These days we all expect our email to work flawlessly when we’re outside of the office, regardless of how we’re connected. Occasionally though, a change of connection is all it takes to cause issues.
In this post I take a quick look at why, if you connect to your own mail server using an SMTP connection (not applicable to ActiveSync users) from your mobile device, laptop or even desktop machine, you might experience problems with sending email. Oh, and what you can do about it of course!
A little background…
The majority of your standard email clients will probably use SMTP (Simple Mail Transfer Protocol) to send email to a remote mail server (in our case it’s usually MDaemon). In its most basic form, SMTP runs over port 25 and is unencrypted.
‘Back in the day’ this type of traffic would probably have been allowed all over the internet with no restrictions whatsoever. These days though, it’s a little different because of the big increase in spam generated by bots, a large proportion of ISP’s no longer allow end users to send SMTP mail publicly. Instead users are expected to be using the ISP’s own SMTP server as a gateway.
If you’re a home user of course, using your own ISP to send email makes sense.
If you run your own mail server though and swap between ISP’s multiple times a day, it’s not ideal to be changing your outgoing server configuration each time you connect. It’s also possible if you’re on a public connection that you may not even know the connection details you need in any case.
How you can avoid SMTP black spots
The following advice is mainly applicable if you’re using your own mail server – if you use a mailbox from your ISP for example, only the webmail bit is relevant.
1) Use ActiveSync on your mobile devices
Ok so this isn’t always going to be an option available to you, particularly if you use a laptop or desktop machine but if you are able to switch to an ActiveSync connection that is the ideal workaround (available for both MDaemon and Exchange).
ActiveSync uses a completely different connection protocol, however if you’re using Microsoft Office (pre 2013) or Outlook Connector with MDaemon then SMTP must be used in some form to send email.
2) Use webmail
At this point I’ll forgive you for thinking my specialist subject is the bleedin’ obvious.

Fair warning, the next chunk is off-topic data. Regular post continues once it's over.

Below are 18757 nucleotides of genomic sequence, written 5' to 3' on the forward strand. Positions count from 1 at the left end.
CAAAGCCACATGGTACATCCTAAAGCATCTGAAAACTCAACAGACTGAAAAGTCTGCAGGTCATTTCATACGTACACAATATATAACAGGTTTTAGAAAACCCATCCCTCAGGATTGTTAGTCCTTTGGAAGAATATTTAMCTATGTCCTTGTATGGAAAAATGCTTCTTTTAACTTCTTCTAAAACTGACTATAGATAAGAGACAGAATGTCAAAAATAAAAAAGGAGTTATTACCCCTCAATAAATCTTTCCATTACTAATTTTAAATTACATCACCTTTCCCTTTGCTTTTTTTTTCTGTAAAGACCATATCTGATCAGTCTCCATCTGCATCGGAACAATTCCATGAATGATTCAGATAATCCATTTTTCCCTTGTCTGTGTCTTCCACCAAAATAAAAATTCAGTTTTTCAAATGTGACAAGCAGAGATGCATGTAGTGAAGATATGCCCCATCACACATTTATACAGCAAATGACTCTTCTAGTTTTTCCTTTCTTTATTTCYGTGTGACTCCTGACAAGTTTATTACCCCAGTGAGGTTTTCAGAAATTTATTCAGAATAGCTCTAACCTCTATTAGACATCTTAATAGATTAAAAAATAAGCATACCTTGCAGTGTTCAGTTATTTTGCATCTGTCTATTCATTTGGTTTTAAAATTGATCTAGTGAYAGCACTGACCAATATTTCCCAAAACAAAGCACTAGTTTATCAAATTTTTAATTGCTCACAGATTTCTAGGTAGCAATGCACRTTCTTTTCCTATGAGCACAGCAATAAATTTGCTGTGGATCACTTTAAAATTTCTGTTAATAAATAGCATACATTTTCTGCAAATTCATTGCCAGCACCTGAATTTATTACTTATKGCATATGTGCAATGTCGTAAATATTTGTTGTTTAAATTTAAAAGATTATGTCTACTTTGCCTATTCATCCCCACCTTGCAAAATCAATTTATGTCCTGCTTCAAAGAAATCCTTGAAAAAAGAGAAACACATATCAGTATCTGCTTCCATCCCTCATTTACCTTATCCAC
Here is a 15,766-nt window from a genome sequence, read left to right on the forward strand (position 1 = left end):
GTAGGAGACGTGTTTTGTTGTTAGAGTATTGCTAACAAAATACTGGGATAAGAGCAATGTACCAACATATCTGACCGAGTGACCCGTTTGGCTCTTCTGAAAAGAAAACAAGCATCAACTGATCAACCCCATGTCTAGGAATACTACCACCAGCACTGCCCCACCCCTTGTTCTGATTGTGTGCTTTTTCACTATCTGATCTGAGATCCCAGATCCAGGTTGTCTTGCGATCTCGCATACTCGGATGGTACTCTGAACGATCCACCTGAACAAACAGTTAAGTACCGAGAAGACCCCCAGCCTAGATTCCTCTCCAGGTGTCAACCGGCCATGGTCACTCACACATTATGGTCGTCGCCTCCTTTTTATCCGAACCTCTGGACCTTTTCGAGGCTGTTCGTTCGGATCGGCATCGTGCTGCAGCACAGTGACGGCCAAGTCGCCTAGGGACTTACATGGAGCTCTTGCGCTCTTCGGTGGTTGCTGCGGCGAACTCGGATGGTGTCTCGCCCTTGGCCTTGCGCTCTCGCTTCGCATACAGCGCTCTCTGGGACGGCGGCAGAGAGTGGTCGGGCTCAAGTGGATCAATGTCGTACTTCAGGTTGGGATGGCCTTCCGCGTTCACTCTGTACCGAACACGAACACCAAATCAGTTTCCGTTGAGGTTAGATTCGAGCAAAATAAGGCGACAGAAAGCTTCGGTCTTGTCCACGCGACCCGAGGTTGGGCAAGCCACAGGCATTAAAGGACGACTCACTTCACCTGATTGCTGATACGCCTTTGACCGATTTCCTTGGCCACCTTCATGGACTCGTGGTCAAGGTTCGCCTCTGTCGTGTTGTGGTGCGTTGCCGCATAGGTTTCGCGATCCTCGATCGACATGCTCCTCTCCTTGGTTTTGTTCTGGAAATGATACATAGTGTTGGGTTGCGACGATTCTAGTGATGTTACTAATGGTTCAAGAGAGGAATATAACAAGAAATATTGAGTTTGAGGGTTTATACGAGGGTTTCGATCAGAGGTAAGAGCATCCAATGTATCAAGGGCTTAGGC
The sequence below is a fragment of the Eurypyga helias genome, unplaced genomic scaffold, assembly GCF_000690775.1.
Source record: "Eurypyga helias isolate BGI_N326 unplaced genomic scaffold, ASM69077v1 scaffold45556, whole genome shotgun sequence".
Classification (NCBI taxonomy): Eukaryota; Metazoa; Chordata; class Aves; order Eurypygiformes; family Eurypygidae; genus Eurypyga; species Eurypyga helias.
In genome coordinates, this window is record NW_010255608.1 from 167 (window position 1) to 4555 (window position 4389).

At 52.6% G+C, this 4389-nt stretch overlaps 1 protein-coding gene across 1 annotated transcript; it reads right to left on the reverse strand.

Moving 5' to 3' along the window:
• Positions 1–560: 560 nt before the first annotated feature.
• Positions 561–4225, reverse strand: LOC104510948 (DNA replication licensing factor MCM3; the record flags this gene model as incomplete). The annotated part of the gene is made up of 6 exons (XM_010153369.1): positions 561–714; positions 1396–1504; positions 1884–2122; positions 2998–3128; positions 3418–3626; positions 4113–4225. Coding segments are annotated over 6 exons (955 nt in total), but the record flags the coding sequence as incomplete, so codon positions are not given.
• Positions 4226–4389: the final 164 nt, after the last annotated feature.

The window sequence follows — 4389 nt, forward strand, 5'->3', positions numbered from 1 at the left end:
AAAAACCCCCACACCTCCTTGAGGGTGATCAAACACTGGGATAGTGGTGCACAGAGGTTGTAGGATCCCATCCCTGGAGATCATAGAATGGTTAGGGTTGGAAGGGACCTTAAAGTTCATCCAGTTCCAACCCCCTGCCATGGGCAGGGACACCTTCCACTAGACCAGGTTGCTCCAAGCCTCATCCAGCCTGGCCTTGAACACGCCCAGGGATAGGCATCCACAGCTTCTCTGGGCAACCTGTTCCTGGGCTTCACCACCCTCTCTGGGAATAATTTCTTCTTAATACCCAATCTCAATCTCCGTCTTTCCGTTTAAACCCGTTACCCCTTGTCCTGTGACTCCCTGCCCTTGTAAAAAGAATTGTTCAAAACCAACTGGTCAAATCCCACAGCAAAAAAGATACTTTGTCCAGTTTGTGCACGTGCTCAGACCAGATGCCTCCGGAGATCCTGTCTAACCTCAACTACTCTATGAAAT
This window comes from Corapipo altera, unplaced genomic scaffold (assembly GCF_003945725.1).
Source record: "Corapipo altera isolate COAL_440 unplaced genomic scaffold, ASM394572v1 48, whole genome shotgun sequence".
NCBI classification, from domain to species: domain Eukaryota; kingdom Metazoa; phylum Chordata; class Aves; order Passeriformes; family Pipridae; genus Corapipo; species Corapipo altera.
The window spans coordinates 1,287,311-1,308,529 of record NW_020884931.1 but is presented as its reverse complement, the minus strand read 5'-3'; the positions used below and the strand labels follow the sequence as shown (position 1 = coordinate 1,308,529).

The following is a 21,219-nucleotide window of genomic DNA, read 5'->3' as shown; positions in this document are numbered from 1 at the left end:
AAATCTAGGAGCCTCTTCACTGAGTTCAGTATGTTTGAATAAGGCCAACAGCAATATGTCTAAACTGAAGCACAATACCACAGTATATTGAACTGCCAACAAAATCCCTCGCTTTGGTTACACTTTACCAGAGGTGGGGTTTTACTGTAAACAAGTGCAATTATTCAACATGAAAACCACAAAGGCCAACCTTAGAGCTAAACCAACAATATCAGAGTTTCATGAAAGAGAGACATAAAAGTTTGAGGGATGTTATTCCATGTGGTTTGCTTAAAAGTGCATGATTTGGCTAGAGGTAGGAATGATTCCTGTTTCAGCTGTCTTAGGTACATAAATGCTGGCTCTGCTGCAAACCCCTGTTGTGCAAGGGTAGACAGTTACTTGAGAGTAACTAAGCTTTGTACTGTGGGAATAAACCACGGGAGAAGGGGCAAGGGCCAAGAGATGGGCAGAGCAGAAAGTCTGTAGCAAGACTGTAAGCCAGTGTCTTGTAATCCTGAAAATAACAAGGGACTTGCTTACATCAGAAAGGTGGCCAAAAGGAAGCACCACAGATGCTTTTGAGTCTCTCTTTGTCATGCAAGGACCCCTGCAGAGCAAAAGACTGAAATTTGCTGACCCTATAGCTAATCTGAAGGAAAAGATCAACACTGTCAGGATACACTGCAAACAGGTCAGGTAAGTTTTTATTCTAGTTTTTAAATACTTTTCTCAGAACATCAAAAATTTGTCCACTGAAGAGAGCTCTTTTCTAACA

Well yes, this isn’t so much of a workaround, more of an obvious suggestion but you’d be amazed how easily it’s overlooked if you’re under pressure and panicking that your mail’s not working as it should be.
MDaemon has Worldclient, a webmail client with all of the Exchange-like features you’d expect in Outlook, and any email provider worth their salt will have a webmail interface for their mail accounts so one option is to log in and use that for sending mail instead of Outlook.
3) Change your client to send on the Mail Submission Agent port
Because this connection problem arises from ISP’s performing a very simple block on SMTP traffic over port 25, if we use a different port, it’s a lot less likely to happen.
This would involve:-
- Choose to the MSA port (or another suitable one)
- Opening up the firewall for this port
- Configuring the NAT translation on your router to point at your mail server
I’m not an Exchange expert so this article will go on to explain in more detail how to do this in MDaemon, but I’m not going to attempt the Exchange walk-through I’m afraid.
I think this article should help those of you using Exchange:
How to configure MDaemon to use the MSA port for SMTP traffic
MDaemon actually comes pre-configured to answer SMTP traffic over multiple ports and the Mail Submission Agent (MSA) service that we’re going to swtich to is designed to use port 587 to answer SMTP requests from clients.
In order to switch to using this port, two conditions must be met.
First the port needs to be publicly accessible in the same way port 25 was. So as I mentioned, this would usually require opening up firewall rules and adding a NAT rule at the site where MDaemon is located.
MDaemon Itself is actually already configured to answer on port 587 so nothing needs to be configured in the software – you will however need to update the email client to use port 587 instead of port 25.
The other requirement for using the MSA port is that all sessions use SMTP Authentication and log in before sending email.
This is an option in the email client and you should find there is an option to just use the same details being used for collecting email over IMAP or POP3.
In Microsoft Office the option is under:
Account > More Settings > Outgoing Server
Other email clients should have similar options.
Switching to the MSA port should get around most ISP blocks and allow you to send email like you could over plain port 25 SMTP, but ultimately it is the ISP who controls which traffic to block and which to allow.
In some rare occasions, only HTTP and HTTPS traffic is allowed, so in those cases where you’re caught out, if you can’t arrange an ActiveSync connection, webmail is your preferred option.
I hope you found that useful – please let me know if you’ve got any questions in the comments.